A significant portion of the Indian population suffers from substance abuse disorder. However, alcohol or drug addiction affects more than just the abuser. Apart from a direct impact on the life of those addicted, substance abuse can also have a devastating effect on the family members and their loved ones.
When a person suffers from addiction, their behaviour can become unpredictable, and their erratic actions can cause emotional distress to the family.
Further, their condition often makes it difficult for them to hold down a steady job and this can lead to an additional burden on the family members to take up the responsibility of supporting them. This can cause further strain on an already uneasy relationship.
The family members of the addicted individual may experience negative emotions such as blame, anger, resentment, and in some cases, even fear. As drugs and alcohol tend to lower inhibition and reduce the addict’s cognitive functioning, they may say or do things that may be rude or induce emotions of embarrassment and shame in other family members.
I once had a client, a young man, who suffered from alcohol addiction over several years. For most of that time, his parents remained in denial of his problem. They believed his issues were largely normal for a young man, and that once he settled down and got married, his dependence on alcohol would stop. This did not prove to be the case, as the drinking continued and caused several issues within the marriage. It was only when his wife informed her parents, and subsequently walked out of the marriage, that my client’s mother came to terms with his alcohol dependence.
The young man, in question, then decided to get help and became sober. However, he soon relapsed and this time with food instead of alcohol. During the therapy sessions, it came to light that his overindulgence in alcohol or food was a mechanism for comfort.
When treating an individual with any addiction, it is vital to acknowledge the thought process and unconscious needs behind the behaviour.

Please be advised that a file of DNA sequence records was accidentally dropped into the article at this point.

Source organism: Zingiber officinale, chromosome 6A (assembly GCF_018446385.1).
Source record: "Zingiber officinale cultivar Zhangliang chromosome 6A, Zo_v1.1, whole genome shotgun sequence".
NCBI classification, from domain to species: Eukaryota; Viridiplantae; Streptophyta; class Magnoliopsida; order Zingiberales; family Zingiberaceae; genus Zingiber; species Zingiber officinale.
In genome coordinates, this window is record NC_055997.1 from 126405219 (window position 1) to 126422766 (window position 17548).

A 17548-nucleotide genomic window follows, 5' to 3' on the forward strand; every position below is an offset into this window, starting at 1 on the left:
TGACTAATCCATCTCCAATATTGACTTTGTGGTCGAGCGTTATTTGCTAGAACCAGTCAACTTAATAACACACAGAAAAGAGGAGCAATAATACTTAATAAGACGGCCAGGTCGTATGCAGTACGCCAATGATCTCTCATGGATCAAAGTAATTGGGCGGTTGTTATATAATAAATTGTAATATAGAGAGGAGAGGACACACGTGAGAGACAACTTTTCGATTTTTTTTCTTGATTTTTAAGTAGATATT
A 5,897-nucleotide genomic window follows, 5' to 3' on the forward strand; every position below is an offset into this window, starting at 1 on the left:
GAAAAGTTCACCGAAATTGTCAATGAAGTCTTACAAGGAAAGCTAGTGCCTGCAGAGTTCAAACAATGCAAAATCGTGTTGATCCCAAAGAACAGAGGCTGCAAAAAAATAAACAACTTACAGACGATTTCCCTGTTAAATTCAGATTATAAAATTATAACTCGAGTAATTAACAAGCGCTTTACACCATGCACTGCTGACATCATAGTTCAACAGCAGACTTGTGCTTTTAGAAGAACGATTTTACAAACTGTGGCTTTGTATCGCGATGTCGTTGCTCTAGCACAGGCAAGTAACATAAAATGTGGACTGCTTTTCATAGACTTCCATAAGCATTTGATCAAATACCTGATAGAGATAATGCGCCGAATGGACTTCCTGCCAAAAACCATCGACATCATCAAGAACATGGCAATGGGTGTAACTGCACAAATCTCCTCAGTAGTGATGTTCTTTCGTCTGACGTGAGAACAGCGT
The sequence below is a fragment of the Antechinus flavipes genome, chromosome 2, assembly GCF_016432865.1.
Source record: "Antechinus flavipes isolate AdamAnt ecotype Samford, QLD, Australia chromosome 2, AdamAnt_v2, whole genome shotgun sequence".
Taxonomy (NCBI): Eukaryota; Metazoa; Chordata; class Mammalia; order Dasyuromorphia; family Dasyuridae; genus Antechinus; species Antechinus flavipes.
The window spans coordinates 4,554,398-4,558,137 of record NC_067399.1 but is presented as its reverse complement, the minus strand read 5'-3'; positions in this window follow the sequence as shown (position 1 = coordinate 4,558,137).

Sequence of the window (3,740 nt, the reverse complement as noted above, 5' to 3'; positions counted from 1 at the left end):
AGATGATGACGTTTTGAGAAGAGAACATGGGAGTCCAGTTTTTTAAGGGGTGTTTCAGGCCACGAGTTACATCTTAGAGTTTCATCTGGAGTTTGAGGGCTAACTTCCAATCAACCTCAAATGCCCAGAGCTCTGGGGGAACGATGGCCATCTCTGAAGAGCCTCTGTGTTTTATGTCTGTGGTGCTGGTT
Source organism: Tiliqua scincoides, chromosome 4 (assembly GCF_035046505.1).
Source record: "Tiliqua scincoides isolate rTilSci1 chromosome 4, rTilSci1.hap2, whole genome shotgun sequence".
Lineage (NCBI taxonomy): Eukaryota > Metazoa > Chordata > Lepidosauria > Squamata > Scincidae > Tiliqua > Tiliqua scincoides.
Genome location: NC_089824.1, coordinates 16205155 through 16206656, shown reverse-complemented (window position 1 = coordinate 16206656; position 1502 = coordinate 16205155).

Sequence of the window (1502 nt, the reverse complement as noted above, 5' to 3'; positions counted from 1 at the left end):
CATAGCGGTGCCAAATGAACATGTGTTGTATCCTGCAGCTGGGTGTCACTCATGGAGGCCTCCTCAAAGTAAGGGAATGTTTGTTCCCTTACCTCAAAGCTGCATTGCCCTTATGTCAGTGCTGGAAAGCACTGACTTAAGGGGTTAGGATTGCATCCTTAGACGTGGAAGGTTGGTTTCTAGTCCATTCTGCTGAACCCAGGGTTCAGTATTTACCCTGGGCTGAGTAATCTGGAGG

The addiction had a severe impact, not only on the young man, but also on his wife, his young child, and his parents. His wife felt cheated since she was not told about the severity of his addiction before marriage. She also felt resentment towards her in-laws, who, she believed, refused to acknowledge and account for the problem. In addition, she lived in constant fear for her young child growing up to become an addict, like his father.
Having a parent or a primary caregiver with a drug or alcohol addiction can also have several negative effects on children. The most important being that the parent or caregiver may forget to acknowledge and fulfill the needs of the child, and focus on procuring the substance that they are addicted to.
In such households, often, children are forced to take care of themselves, with older children taking up the responsibility of ensuring that the needs of their younger siblings are met.
Substance abuse and addiction have also been seen to increase the risk of child maltreatment. Children are also more likely to use drugs and alcohol as a maladaptive coping mechanism in times of stress if they observe one or both of their parents doing the same.
The first step in treating substance abuse and addiction is to help the person in overcoming denial about their condition. This includes making them understand the effects of addiction on themselves and their loved ones.
In some cases, family members may be discouraged or are unsure about how to talk to the person suffering from the addiction.
However, there are a variety of treatment and therapy methods available to support individuals and families through the recovery process.
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If you or a loved one has a problem with any substances, click here to find a mental health professional in your area, who will be best able to advise you on a course of action.